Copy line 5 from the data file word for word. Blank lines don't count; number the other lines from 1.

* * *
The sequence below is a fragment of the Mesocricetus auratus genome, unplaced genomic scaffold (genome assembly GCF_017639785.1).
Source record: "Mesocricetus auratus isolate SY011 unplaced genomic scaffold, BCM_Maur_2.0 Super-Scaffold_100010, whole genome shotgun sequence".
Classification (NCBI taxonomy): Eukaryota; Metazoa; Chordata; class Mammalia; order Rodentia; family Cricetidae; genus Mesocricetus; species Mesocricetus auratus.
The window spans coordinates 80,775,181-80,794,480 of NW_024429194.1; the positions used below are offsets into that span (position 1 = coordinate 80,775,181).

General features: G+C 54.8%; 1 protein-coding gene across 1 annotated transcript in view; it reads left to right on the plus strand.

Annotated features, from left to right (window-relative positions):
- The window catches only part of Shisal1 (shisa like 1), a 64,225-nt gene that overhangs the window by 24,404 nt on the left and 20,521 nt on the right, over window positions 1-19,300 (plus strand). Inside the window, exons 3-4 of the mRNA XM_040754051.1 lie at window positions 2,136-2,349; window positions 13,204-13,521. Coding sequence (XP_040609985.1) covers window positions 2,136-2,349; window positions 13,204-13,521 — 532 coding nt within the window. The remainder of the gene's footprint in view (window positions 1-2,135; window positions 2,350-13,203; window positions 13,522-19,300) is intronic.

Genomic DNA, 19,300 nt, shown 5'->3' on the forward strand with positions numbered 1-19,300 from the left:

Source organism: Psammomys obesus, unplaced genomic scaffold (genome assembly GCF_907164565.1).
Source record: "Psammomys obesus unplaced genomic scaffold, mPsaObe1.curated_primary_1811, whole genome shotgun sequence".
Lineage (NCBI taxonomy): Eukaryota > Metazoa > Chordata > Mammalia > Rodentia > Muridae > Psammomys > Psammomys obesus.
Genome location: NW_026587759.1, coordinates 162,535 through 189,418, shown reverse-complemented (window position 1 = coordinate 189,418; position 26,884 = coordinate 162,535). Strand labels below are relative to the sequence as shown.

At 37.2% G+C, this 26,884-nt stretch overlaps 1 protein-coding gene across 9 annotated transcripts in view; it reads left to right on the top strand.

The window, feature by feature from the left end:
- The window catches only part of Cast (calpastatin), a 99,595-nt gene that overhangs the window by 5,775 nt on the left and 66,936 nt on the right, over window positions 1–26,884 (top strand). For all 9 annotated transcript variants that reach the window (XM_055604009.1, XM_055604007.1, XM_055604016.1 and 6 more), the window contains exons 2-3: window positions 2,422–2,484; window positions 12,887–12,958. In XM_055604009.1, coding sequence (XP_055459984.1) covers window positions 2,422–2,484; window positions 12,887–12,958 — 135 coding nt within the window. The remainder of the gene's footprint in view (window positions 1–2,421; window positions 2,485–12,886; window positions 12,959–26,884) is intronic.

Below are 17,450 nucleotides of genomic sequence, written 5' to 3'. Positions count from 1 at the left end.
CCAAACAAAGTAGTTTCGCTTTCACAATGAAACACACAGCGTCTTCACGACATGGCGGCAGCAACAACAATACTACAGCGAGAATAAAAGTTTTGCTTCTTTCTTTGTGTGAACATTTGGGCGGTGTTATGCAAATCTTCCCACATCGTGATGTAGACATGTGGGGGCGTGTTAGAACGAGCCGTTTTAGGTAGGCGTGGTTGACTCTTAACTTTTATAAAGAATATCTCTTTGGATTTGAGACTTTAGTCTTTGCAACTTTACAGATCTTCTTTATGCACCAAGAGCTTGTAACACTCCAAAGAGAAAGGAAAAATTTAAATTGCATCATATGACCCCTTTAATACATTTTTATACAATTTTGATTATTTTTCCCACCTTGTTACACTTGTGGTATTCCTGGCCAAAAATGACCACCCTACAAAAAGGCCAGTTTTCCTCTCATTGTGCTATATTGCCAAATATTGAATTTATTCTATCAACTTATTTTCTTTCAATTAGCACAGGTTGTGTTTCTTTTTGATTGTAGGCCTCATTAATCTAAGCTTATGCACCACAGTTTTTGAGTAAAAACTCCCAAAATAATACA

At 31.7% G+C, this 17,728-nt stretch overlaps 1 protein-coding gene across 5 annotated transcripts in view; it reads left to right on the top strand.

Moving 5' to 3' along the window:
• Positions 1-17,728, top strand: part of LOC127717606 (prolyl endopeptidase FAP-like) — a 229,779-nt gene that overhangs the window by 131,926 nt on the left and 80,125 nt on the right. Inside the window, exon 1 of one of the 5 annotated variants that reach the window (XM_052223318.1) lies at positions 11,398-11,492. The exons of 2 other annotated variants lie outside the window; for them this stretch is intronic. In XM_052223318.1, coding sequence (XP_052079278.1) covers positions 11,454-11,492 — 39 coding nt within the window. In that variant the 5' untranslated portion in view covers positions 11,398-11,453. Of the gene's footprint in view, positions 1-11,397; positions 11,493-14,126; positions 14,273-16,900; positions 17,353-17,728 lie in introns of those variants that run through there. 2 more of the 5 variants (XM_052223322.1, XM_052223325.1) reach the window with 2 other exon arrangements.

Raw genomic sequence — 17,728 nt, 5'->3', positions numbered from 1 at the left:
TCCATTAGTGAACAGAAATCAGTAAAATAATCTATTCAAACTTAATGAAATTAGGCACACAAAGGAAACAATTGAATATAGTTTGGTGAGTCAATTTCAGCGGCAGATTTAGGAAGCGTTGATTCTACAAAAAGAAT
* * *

General features: G+C 54.8%; 1 protein-coding gene across 1 annotated transcript in view; it reads left to right on the plus strand.